“We write to show our displeasure in Honourable Justice Chinamora’s conduct in interfering with one of the cases entertained by the High Court Harare recently,” the letter says.

“In a matter between plaintiff Elisha Gabara Vs Saphire Investments (Pvt) Ltd case No. HC 5593/21 and Sheriff reference SWH 217/21, the Sheriff of the High Court Zimbabwe was engaged to enforce a court order and writ of ejectment and execution against the defendant’s property in Marlborough, Harare.

“On Friday 29 October 2021, in pursuit of writ of execution, the assistant sheriff Mr Tapfuma in the company of our staff, the locksmith Mr J Maonjeka, visited the defendant’s residence for purposes of enforcing of writ of ejection.

“Whilst in execution of their duties, one of the defendant’s relatives present on execution requested Mr Tapfuma, the assistant to the sheriff, to attend to a mobile call from the relative’s mobile phone.

“It so happens the person over the phone identified himself as Justice Chinamora of the High Court of which Mr Tapfuma insisted he cannot entertain him over the phone as he is aware any imposter may impersonate him and interfere with the normal course of justice. Mr Tapfuma had to refer him to Mrs Siwardi at the Sheriff’s office.

“A few minutes later our Mr J Maonjeka received a call from the same judge, Justice Chinamora, using cell number 0719 885831. It was exactly 1920 hours. The judge ordered him to offload the attached goods, unlock the secured doors and leave the keys with occupants available there. Our Mr Maonjeka refused to accept the order and referred the Honourable judge to call Mrs Siwardi the head of Sheriff services. Execution was then suspended with the reasons beyond our control.”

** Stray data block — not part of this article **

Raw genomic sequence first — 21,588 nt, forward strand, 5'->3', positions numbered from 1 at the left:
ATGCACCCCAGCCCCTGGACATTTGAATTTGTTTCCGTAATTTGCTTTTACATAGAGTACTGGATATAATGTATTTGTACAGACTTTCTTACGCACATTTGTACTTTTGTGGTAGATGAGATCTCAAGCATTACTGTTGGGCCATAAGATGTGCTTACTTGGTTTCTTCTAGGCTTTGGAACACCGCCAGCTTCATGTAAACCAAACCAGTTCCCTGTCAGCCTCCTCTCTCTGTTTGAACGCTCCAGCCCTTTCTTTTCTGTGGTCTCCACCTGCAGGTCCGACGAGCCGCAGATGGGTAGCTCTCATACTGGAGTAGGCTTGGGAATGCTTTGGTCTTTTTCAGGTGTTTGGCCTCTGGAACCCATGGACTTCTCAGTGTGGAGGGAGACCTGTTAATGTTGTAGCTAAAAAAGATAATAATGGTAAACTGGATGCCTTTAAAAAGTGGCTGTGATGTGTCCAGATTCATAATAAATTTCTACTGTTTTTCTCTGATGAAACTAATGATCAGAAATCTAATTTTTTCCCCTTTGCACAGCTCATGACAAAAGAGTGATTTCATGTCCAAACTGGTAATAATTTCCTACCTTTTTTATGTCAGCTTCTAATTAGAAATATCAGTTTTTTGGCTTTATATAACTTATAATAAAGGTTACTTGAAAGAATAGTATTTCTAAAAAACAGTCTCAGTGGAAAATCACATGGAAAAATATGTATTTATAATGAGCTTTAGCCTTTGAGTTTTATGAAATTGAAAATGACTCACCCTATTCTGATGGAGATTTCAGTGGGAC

In another letter dated 3 November, Advocate Taona Nyamakura lodged a complaint against Chinamora for alleged conflict of interest in a legal dispute between Zimbabwe’s Delta Beverages (Pvt) Ltd, Schweppes Zimbabwe Ltd and Blakey Plastics (Pty) Ltd, a South African company.

Advocate Thabani Mpofu also reported Chinamora to the JSC over that.

The corporate dispute was heard by Chinamhora who ruled in favour of Blakely.

Delta appealed Chinamora’s decision, which came at a time when a parallel arbitration process was ongoing in South Africa.

When Nyamakura, Blakely’s lawyer, was working on legal advice — writing an opinion for Blakely — he was given two large cases containing box files and documents that relate to the dispute in the Blakely matter.

However, as Nyamakura was going through the documents, he came across numerous personal papers belonging to Chinamora. This raised alarm and he reported the matter to his senior, Mpofu, who, in turn, reported the matter to the JSC. Nyamakura reported the issue to the LSZ. The matter is currently under investigation. There are also several other complaints — including one about bribery — against Chinamora.

In an internal JSC memo dated 28 October, it emerges Chinamora is also facing  allegations of bribery. Prior to that in August and September there had been other complaints as well.

Chinamora, however, denies any wrongdoing.